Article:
The nation’s unemployment rate may continue to decline since its peak in April 2020—when the economic fallout from the coronavirus pandemic was at its most severe—but there are still many disturbing economic trends that need to be addressed.
Yes, the rate declined to 7.9 percent in September, according to the U.S. Bureau of Labor Statistics. And it is certainly true that the current rate is markedly lower than the record 14.7 percent rate recorded in April. But millions of Americans are still living day to day, wondering when they will reclaim a job that will provide them and their families with some measure of relief.
All we have to do is look right here in Massachusetts, home to the Center for National Vesting, to get a sense of how precarious it is for those living throughout the state.
The unemployment rate for Massachusetts fell to 9.6 percent in September following a revision to the August rate at 11.4 percent, the Executive Office of Labor and Workforce Development announced on Oct. 16.
Still, Massachusetts’s unemployment rate—once the highest in the country a couple of months ago—is still higher than the nation’s rate, and that is troubling considering the strong tech, healthcare, financial and higher education sectors.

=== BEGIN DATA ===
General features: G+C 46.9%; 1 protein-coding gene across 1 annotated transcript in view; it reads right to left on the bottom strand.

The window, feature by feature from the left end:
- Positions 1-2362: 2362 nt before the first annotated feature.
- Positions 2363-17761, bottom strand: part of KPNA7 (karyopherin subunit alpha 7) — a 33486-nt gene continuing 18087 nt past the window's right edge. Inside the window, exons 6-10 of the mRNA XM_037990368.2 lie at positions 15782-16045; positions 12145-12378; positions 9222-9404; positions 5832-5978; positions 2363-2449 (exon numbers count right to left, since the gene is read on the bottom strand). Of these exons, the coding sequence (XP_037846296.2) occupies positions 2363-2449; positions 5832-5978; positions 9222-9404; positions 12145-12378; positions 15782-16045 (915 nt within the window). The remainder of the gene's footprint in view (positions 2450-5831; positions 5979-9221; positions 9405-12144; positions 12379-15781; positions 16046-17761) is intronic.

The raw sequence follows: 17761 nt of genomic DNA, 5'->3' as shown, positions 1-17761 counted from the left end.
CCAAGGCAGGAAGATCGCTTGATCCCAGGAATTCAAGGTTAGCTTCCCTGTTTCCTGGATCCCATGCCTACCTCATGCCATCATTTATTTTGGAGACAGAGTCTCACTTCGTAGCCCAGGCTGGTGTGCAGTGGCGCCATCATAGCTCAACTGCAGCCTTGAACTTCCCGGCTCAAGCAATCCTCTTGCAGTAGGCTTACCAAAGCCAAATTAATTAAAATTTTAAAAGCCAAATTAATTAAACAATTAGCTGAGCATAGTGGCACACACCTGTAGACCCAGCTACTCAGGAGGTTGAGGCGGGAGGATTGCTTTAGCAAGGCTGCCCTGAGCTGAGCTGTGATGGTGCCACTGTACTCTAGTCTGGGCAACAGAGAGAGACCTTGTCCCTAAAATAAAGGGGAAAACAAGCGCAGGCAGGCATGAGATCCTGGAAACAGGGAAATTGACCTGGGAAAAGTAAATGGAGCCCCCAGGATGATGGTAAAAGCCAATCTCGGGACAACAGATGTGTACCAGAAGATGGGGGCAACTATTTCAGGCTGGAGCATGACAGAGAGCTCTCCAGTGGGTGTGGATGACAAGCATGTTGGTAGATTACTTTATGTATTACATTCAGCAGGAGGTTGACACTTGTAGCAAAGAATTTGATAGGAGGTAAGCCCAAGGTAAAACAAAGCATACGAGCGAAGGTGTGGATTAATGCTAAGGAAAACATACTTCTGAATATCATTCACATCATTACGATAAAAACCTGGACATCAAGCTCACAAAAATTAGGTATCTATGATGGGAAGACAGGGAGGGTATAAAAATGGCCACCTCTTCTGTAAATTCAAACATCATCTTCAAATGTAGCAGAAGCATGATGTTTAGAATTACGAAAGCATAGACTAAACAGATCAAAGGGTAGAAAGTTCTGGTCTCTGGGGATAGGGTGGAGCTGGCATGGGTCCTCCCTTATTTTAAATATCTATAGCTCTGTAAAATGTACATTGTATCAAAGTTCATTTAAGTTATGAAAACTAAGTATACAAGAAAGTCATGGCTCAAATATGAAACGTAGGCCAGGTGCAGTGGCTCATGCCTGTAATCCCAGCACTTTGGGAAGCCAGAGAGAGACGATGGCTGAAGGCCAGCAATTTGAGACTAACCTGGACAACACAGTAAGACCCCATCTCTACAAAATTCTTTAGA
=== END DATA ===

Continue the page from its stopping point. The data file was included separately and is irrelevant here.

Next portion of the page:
So, what’s going on here?
We believe there is a consideration everyone appears to be overlooking: For our economy and nation to revive and thrive, we need to support the employed as well as the unemployed.
Because of the pandemic and technological advances, millions of employed U.S. citizens are struggling for financial survival. The basic problem is that, for many workers, there is no livable wage that allows them to compete with technology for employment. Even after the pandemic ends, this problem will continue to undermine the economy and it will eventually result in total economic collapse as technological advances—especially artificial intelligence— accelerate.
We think there’s a simple solution.
In addition to providing extended unemployment benefits, government must supplement the wages of employed workers by up to $15 per hour. In effect, this would create a livable national minimum wage in excess of $22 per hour. Both can easily be funded by leveraging the market surplus of the U.S. economy, which is currently at least $20 trillion and growing rapidly.